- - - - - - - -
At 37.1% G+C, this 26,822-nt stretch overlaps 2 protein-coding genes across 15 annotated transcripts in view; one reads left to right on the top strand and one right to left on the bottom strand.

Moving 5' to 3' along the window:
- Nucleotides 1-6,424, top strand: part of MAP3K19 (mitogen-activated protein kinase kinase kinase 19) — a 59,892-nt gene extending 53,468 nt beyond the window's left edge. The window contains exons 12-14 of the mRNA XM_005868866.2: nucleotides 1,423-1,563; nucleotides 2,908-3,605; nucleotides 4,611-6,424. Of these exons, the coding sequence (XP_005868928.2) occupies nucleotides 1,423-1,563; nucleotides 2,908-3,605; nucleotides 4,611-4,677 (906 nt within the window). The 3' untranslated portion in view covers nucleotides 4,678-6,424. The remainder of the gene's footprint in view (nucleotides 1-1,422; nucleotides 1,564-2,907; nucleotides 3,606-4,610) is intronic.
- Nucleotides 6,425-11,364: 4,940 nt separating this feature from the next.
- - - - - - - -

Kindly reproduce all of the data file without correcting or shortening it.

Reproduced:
At 37.1% G+C, this 26,822-nt stretch overlaps 2 protein-coding genes across 15 annotated transcripts in view; one reads left to right on the top strand and one right to left on the bottom strand.

Moving 5' to 3' along the window:
- Nucleotides 1-6,424, top strand: part of MAP3K19 (mitogen-activated protein kinase kinase kinase 19) — a 59,892-nt gene extending 53,468 nt beyond the window's left edge. The window contains exons 12-14 of the mRNA XM_005868866.2: nucleotides 1,423-1,563; nucleotides 2,908-3,605; nucleotides 4,611-6,424. Of these exons, the coding sequence (XP_005868928.2) occupies nucleotides 1,423-1,563; nucleotides 2,908-3,605; nucleotides 4,611-4,677 (906 nt within the window). The 3' untranslated portion in view covers nucleotides 4,678-6,424. The remainder of the gene's footprint in view (nucleotides 1-1,422; nucleotides 1,564-2,907; nucleotides 3,606-4,610) is intronic.
- Nucleotides 6,425-11,364: 4,940 nt separating this feature from the next.